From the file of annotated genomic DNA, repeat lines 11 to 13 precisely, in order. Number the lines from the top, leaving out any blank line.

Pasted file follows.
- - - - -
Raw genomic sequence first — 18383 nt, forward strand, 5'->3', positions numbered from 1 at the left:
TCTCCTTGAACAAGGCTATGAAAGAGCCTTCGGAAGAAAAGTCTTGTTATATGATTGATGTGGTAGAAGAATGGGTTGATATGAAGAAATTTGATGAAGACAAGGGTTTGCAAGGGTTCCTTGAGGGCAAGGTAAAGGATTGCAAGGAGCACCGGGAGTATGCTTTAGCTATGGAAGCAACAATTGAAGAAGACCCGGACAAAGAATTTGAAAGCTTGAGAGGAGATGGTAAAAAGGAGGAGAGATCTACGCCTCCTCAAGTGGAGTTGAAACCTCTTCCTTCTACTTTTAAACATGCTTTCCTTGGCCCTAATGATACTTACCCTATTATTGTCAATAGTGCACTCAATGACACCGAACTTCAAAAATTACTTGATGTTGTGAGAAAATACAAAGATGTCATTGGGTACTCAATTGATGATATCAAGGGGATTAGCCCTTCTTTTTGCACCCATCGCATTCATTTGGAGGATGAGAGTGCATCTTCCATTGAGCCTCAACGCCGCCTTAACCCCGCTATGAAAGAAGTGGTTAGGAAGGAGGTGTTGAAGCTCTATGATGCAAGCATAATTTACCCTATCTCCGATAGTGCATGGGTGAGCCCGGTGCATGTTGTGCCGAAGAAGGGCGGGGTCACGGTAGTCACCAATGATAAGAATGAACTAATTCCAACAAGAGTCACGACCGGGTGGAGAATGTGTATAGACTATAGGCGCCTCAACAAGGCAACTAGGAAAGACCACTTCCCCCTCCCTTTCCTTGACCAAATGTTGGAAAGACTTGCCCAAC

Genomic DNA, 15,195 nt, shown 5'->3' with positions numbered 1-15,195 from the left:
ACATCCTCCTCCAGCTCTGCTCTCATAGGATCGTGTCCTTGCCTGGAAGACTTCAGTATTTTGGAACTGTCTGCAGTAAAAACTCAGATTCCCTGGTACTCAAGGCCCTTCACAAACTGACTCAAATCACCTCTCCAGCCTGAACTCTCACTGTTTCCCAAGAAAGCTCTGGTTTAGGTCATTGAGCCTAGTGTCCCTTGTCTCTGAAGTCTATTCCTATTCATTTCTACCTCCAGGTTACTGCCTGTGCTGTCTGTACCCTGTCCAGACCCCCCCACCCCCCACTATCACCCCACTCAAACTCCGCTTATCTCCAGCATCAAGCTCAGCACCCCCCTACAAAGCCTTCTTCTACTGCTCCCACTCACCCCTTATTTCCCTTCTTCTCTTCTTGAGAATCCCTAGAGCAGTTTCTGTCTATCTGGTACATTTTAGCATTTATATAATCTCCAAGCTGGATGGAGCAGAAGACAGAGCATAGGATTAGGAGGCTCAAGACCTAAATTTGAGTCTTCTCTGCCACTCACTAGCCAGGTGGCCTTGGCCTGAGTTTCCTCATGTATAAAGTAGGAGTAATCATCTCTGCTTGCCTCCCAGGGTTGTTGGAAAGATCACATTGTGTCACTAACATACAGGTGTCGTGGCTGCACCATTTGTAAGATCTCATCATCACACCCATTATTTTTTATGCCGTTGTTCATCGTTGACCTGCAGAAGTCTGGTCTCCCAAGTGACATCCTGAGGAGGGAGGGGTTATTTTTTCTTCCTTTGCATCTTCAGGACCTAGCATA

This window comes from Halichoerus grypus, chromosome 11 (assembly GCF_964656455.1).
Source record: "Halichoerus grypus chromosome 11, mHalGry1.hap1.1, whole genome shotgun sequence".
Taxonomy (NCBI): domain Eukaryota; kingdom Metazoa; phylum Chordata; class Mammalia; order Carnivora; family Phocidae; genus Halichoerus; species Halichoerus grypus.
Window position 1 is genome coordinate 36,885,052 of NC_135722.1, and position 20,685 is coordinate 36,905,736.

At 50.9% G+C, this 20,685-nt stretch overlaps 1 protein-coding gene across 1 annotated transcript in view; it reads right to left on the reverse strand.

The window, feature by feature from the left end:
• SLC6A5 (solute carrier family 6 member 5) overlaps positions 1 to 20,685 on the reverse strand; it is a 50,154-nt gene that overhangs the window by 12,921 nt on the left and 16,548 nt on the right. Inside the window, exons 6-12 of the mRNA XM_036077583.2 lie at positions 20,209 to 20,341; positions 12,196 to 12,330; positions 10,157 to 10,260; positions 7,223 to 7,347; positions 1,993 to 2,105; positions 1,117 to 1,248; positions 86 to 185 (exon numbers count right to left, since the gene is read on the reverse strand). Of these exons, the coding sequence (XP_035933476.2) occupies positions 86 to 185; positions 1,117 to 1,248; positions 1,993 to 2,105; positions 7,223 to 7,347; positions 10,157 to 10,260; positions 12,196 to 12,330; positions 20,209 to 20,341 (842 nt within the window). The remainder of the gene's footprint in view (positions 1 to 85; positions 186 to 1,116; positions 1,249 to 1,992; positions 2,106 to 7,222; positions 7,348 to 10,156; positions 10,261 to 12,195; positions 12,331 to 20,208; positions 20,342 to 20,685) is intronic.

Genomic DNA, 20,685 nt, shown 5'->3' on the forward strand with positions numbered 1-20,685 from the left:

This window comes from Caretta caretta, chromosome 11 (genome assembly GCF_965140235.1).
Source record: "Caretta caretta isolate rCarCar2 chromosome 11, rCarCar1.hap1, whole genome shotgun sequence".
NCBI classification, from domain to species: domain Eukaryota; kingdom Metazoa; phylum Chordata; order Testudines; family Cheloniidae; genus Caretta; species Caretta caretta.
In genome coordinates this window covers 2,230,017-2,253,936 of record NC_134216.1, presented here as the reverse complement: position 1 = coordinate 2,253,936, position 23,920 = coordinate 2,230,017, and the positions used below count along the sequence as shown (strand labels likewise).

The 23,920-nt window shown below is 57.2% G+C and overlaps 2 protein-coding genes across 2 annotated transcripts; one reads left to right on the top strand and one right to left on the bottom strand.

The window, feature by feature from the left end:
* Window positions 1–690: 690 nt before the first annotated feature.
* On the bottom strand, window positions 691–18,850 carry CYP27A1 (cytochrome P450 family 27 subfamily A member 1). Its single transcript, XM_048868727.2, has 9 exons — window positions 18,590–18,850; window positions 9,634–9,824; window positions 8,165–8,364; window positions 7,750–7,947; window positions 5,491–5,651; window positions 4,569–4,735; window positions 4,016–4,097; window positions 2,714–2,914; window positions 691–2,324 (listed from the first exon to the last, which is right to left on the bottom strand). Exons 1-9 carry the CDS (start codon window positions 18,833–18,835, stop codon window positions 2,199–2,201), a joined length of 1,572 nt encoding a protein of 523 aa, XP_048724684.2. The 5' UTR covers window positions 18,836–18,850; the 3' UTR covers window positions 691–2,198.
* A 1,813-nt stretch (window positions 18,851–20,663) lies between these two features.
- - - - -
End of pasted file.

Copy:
• SLC6A5 (solute carrier family 6 member 5) overlaps positions 1 to 20,685 on the reverse strand; it is a 50,154-nt gene that overhangs the window by 12,921 nt on the left and 16,548 nt on the right. Inside the window, exons 6-12 of the mRNA XM_036077583.2 lie at positions 20,209 to 20,341; positions 12,196 to 12,330; positions 10,157 to 10,260; positions 7,223 to 7,347; positions 1,993 to 2,105; positions 1,117 to 1,248; positions 86 to 185 (exon numbers count right to left, since the gene is read on the reverse strand). Of these exons, the coding sequence (XP_035933476.2) occupies positions 86 to 185; positions 1,117 to 1,248; positions 1,993 to 2,105; positions 7,223 to 7,347; positions 10,157 to 10,260; positions 12,196 to 12,330; positions 20,209 to 20,341 (842 nt within the window). The remainder of the gene's footprint in view (positions 1 to 85; positions 186 to 1,116; positions 1,249 to 1,992; positions 2,106 to 7,222; positions 7,348 to 10,156; positions 10,261 to 12,195; positions 12,331 to 20,208; positions 20,342 to 20,685) is intronic.

Genomic DNA, 20,685 nt, shown 5'->3' on the forward strand with positions numbered 1-20,685 from the left:

This window comes from Caretta caretta, chromosome 11 (genome assembly GCF_965140235.1).